Evolutionary Approaches Websites
We now know that genes can be turned on and off and hence express their instructions through us as a result of our environmental experiences. This area of studies is called epigenetics; the way modifications occur to DNA expression is extraordinary. Using an example, I have used before, if I had been kidnapped as a three-day-old baby into a violent drug gang my genetic scripting of my phenotypes will be quite different to what I am today. I would have the brain for a person who was inclined to violence and very threat and self-focused. Not only this but epigenetic changes can be passed from generation to generation. As this information lands more and more in our consciousness the implications are absolutely clear. We must pay more attention to the environments in which all children are growing and we are all living. It is one more nail in the coffin of this idea that we have individual souls and there are good or bad people. Rather we understand that there are biological patterns that give rise to harmful or helpful behaviour
Brain, Mind, body and the environment
It is sometimes said that we only use a small percentage of our minds. That is true in a way because for example a thousand years ago no human as far as we know could get their minds around quantum mechanics. They had the same basic infrastructures but nowhere near the same neuronal development that neuroplasticity (connections grow and develop according to how the brain is stimulated) makes possible. Before the invention of musical instruments, no human had developed areas of the brain for fine motor activity and musical ability; nor could they have sat down and composed or played Rachmaninov concerto. The reality of neurogenesis (we are actually creating new brain cells all the time) and neuroplasticity (our brains are constantly wiring and rewiring themselves according to how they are being stimulated) has been a stunning development over the last 20 years. Laura Boyd gives a wonderful introductory talk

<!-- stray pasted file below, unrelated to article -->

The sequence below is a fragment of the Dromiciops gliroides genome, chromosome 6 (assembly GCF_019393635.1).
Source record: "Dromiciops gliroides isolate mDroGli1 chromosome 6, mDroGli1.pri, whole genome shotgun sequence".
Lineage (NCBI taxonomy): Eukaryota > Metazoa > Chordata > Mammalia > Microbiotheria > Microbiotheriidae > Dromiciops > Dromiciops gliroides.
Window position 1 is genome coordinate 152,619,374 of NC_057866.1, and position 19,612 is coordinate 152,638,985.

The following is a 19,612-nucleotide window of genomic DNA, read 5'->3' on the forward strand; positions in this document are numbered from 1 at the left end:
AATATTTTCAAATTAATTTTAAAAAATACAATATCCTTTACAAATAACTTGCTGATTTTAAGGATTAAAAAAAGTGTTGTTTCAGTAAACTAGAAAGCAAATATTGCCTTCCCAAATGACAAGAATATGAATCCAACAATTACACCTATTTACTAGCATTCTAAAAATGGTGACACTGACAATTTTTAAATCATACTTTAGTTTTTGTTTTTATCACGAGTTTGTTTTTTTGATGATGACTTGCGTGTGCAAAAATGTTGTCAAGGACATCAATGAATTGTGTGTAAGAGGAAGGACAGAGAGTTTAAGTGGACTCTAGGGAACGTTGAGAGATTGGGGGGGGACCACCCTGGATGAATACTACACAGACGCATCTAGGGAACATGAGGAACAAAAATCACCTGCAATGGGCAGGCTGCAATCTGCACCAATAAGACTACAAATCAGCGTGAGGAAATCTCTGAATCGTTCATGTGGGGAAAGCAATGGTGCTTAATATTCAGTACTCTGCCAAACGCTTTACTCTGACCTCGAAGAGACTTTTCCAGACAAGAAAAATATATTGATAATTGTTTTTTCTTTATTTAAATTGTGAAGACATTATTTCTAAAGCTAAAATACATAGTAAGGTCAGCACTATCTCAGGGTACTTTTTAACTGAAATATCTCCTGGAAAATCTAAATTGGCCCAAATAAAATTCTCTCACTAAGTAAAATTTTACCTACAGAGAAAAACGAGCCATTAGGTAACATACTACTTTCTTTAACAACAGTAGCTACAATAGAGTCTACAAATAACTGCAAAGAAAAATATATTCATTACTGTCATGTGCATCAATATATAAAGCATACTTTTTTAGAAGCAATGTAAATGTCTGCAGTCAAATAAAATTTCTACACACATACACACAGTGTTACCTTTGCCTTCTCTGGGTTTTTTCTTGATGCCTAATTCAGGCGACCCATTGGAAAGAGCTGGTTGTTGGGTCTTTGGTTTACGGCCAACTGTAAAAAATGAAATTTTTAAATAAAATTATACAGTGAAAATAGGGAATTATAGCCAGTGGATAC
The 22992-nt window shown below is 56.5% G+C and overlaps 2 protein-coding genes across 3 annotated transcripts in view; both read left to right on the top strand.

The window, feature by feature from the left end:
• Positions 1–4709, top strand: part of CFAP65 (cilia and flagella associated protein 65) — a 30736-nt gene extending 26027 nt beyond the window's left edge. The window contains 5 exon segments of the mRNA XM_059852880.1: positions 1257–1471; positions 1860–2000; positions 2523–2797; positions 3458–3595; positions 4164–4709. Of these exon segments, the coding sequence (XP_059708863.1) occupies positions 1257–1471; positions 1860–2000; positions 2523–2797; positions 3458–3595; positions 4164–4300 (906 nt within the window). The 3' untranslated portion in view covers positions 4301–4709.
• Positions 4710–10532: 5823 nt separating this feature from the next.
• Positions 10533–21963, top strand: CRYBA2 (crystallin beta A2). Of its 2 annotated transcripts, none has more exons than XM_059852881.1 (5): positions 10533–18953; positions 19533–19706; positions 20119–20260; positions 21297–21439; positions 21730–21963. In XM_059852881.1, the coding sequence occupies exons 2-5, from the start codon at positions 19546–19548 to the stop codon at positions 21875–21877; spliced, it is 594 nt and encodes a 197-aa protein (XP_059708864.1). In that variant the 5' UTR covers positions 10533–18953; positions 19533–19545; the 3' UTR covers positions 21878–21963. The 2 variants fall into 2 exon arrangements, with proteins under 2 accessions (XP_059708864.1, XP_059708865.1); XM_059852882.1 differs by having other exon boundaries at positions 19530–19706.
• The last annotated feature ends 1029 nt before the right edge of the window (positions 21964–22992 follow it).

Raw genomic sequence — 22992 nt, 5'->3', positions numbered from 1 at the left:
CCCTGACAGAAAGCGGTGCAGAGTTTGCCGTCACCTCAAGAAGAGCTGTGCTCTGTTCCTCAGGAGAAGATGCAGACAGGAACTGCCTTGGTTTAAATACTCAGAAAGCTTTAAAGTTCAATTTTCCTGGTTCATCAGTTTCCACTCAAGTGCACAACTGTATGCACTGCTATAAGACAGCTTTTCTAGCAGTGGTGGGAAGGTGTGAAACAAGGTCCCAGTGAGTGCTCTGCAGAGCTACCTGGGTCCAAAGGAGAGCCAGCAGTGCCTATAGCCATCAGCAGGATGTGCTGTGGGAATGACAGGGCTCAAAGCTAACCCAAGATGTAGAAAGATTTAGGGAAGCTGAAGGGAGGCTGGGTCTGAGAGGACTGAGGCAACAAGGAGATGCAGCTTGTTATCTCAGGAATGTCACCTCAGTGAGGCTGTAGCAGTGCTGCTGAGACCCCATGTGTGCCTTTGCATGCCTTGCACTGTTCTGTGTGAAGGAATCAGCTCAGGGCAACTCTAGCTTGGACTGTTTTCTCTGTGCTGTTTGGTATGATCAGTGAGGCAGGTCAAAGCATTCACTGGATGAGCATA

Not only does she point out the different ways in which the brain changes itself through experience but also that because of genetic variation different practices suit different people. Therefore when we develop practices to change our brains we should pay attention to our personal phenotypes. More of this later
Part of this advance of understanding in regard to our interdependency and the way in which our environments, particularly our social relationships, pattern the way our brains work as major implications for psychotherapy and education are well articulated by Dan Siegel out of Los Angeles. Dan set up the MindSight Institute which is dedicated to using scientific understandings of the illuminating the connections between social relationships and neurobiological states. He calls his approach Interpersonal Neurobiology to highlight the ways in which the physiological architectures of our brain are influenced by the relationships all around us. He has many wonderful books and talks you can explore
His most recent book is on the nature of mind itself and outlines how our minds are dynamic, reciprocal information sharing and processing systems. In a sense, we are all part of the field of consciousness that is co-regulating each other’s minds and bodies right down to our epigenetic core via the reactions and interactions we have with each other.